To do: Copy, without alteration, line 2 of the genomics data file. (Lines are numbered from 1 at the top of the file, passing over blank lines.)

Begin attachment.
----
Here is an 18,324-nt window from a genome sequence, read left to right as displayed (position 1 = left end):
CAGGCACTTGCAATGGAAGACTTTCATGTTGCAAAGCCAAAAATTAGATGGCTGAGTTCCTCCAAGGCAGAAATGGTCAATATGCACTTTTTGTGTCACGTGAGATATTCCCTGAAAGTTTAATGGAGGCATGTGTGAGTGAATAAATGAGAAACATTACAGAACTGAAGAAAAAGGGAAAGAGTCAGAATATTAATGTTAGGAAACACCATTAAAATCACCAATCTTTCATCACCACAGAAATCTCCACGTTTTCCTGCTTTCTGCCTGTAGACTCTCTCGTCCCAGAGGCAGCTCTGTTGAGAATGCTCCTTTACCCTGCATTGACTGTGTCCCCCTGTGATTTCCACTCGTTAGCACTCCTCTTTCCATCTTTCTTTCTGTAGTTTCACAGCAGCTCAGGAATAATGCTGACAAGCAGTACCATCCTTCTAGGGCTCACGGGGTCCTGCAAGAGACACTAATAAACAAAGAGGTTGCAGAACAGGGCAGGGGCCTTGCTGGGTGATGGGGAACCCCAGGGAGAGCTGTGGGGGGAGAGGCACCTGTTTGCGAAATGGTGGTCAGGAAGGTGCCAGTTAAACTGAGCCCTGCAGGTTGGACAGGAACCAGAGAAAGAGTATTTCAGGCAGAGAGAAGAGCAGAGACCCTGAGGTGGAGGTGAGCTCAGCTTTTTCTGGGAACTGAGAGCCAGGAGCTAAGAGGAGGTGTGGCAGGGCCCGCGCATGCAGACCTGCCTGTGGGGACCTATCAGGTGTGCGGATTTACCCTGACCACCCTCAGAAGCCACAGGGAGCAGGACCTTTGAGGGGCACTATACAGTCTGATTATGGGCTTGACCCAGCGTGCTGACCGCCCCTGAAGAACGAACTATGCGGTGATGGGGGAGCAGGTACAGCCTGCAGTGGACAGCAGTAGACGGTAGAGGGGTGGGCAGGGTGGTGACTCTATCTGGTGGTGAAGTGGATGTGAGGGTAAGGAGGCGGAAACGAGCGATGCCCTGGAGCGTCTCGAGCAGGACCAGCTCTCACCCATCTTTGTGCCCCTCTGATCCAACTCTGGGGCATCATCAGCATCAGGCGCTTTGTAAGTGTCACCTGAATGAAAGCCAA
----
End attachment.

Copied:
CAGGCACTTGCAATGGAAGACTTTCATGTTGCAAAGCCAAAAATTAGATGGCTGAGTTCCTCCAAGGCAGAAATGGTCAATATGCACTTTTTGTGTCACGTGAGATATTCCCTGAAAGTTTAATGGAGGCATGTGTGAGTGAATAAATGAGAAACATTACAGAACTGAAGAAAAAGGGAAAGAGTCAGAATATTAATGTTAGGAAACACCATTAAAATCACCAATCTTTCATCACCACAGAAATCTCCACGTTTTCCTGCTTTCTGCCTGTAGACTCTCTCGTCCCAGAGGCAGCTCTGTTGAGAATGCTCCTTTACCCTGCATTGACTGTGTCCCCCTGTGATTTCCACTCGTTAGCACTCCTCTTTCCATCTTTCTTTCTGTAGTTTCACAGCAGCTCAGGAATAATGCTGACAAGCAGTACCATCCTTCTAGGGCTCACGGGGTCCTGCAAGAGACACTAATAAACAAAGAGGTTGCAGAACAGGGCAGGGGCCTTGCTGGGTGATGGGGAACCCCAGGGAGAGCTGTGGGGGGAGAGGCACCTGTTTGCGAAATGGTGGTCAGGAAGGTGCCAGTTAAACTGAGCCCTGCAGGTTGGACAGGAACCAGAGAAAGAGTATTTCAGGCAGAGAGAAGAGCAGAGACCCTGAGGTGGAGGTGAGCTCAGCTTTTTCTGGGAACTGAGAGCCAGGAGCTAAGAGGAGGTGTGGCAGGGCCCGCGCATGCAGACCTGCCTGTGGGGACCTATCAGGTGTGCGGATTTACCCTGACCACCCTCAGAAGCCACAGGGAGCAGGACCTTTGAGGGGCACTATACAGTCTGATTATGGGCTTGACCCAGCGTGCTGACCGCCCCTGAAGAACGAACTATGCGGTGATGGGGGAGCAGGTACAGCCTGCAGTGGACAGCAGTAGACGGTAGAGGGGTGGGCAGGGTGGTGACTCTATCTGGTGGTGAAGTGGATGTGAGGGTAAGGAGGCGGAAACGAGCGATGCCCTGGAGCGTCTCGAGCAGGACCAGCTCTCACCCATCTTTGTGCCCCTCTGATCCAACTCTGGGGCATCATCAGCATCAGGCGCTTTGTAAGTGTCACCTGAATGAAAGCCAA